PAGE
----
By Caity Coyne and Lacie Pierson, Charleston Gazette-Mail
CHARLESTON, W.Va. — Public health concerns paired with ensuring a fair and clean election are pushing West Virginia Secretary of State Mac Warner and 55 county clerks to consider measures that election laws don’t consider in great detail.
Three days before Gov. Jim Justice declared a state of emergency in response to COVID-19, Warner said last week he was ready to take action to make sure the 2020 election cycle is as accessible and safe as possible, within the scope of the law.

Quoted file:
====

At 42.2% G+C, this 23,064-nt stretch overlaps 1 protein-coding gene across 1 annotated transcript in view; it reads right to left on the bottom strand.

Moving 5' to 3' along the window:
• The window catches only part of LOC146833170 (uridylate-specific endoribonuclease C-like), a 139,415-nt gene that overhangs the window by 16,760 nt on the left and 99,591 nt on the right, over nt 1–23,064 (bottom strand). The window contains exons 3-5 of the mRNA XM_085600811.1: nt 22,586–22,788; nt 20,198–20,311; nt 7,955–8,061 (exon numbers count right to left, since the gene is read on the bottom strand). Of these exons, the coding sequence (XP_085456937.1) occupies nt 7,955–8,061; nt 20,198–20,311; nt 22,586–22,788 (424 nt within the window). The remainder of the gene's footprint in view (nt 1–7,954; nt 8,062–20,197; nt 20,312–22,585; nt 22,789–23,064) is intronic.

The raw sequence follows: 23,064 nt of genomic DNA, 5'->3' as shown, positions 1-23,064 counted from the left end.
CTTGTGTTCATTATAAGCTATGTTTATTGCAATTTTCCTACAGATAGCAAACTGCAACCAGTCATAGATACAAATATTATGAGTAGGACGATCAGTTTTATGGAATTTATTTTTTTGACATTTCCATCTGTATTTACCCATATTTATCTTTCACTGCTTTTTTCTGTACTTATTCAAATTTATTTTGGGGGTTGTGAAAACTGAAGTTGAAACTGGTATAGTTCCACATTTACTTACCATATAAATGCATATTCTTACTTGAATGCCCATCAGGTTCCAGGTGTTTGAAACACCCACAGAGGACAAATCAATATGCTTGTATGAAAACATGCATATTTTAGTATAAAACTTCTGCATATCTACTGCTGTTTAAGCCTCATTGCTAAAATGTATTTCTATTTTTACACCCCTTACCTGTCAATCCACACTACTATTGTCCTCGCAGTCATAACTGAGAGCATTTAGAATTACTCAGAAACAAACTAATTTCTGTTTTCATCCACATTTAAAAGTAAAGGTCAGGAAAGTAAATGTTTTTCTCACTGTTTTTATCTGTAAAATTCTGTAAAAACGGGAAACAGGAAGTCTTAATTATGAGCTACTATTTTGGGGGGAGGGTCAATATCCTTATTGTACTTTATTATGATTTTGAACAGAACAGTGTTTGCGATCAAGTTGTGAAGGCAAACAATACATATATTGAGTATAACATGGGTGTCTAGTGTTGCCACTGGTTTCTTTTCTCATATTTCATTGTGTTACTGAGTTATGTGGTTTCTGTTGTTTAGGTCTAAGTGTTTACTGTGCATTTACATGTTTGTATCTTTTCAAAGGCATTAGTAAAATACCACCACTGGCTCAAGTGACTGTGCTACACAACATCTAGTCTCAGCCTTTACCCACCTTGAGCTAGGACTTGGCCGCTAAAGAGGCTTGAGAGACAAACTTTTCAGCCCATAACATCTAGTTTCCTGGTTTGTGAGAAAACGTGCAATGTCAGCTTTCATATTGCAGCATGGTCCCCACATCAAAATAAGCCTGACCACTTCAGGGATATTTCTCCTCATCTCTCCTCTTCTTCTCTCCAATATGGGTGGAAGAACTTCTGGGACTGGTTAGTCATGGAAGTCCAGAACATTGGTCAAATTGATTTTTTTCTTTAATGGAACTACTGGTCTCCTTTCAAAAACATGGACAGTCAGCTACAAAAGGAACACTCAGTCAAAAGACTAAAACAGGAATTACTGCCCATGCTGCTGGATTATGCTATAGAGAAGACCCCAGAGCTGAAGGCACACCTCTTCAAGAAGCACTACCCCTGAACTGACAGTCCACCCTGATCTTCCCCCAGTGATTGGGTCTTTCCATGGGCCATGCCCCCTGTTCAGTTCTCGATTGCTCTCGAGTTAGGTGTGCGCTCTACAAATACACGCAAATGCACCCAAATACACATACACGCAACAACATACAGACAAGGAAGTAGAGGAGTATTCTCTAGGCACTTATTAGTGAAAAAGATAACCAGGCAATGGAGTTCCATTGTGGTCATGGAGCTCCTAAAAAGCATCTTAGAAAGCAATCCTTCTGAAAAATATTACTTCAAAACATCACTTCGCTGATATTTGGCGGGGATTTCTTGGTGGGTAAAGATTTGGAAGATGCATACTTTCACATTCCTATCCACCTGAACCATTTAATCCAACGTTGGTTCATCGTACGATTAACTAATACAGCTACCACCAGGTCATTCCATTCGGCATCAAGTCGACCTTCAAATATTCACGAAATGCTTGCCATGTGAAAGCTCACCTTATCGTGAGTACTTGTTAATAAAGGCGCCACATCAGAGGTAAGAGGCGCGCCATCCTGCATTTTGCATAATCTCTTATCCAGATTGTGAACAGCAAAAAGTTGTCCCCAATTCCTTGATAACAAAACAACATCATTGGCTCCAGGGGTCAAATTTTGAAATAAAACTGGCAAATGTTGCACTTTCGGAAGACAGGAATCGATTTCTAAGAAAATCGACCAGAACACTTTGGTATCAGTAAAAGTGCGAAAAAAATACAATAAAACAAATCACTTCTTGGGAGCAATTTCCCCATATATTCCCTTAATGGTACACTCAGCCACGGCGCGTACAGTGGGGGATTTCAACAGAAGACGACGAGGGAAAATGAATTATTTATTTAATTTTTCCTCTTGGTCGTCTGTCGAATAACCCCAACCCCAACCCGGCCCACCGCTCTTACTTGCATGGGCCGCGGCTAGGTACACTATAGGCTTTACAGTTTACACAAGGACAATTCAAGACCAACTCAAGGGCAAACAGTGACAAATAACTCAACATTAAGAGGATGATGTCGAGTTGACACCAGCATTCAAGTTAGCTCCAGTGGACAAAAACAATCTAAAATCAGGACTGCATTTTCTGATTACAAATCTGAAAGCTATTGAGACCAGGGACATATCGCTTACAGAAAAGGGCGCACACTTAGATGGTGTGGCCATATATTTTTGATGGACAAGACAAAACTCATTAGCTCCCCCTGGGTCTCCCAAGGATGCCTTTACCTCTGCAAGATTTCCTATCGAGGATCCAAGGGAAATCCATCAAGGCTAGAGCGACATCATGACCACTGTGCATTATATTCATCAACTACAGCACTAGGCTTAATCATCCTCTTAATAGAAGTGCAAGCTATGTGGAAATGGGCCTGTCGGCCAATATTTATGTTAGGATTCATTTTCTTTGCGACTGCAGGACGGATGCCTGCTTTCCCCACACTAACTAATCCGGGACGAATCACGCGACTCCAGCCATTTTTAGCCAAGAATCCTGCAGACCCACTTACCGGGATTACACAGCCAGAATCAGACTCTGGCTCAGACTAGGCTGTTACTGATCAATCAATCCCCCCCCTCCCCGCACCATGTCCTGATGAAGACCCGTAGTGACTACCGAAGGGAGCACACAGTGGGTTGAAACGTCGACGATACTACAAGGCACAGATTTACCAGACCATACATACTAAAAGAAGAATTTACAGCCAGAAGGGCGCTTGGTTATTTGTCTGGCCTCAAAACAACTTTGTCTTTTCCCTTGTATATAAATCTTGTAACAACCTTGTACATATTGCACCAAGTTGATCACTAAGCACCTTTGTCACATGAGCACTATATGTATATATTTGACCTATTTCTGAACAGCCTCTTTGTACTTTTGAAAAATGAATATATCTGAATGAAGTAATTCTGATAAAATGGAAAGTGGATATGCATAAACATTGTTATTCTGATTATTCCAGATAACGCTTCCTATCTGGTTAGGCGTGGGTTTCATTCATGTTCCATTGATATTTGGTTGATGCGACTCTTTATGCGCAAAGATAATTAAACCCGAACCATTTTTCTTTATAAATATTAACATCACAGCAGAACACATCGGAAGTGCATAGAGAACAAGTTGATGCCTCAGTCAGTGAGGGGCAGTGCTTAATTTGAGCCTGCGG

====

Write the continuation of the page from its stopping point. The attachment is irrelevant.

As of Monday, there were 57 days left until the state’s May 12 Primary Election, well into the window in which the 1.2 million registered voters in West Virginia may apply for absentee ballots.
On Friday, Warner said his office had made many of its business and election resources available online but that there isn’t much wiggle room in the law when it comes to executing an election during a public health crisis.
“Our current laws right now make it difficult to work with a pandemic-type situation where people are afraid of going to the polls,” Warner said. “Poll workers may be afraid of working at polls and so forth, and that’s the experience we’re hearing about in other states.” …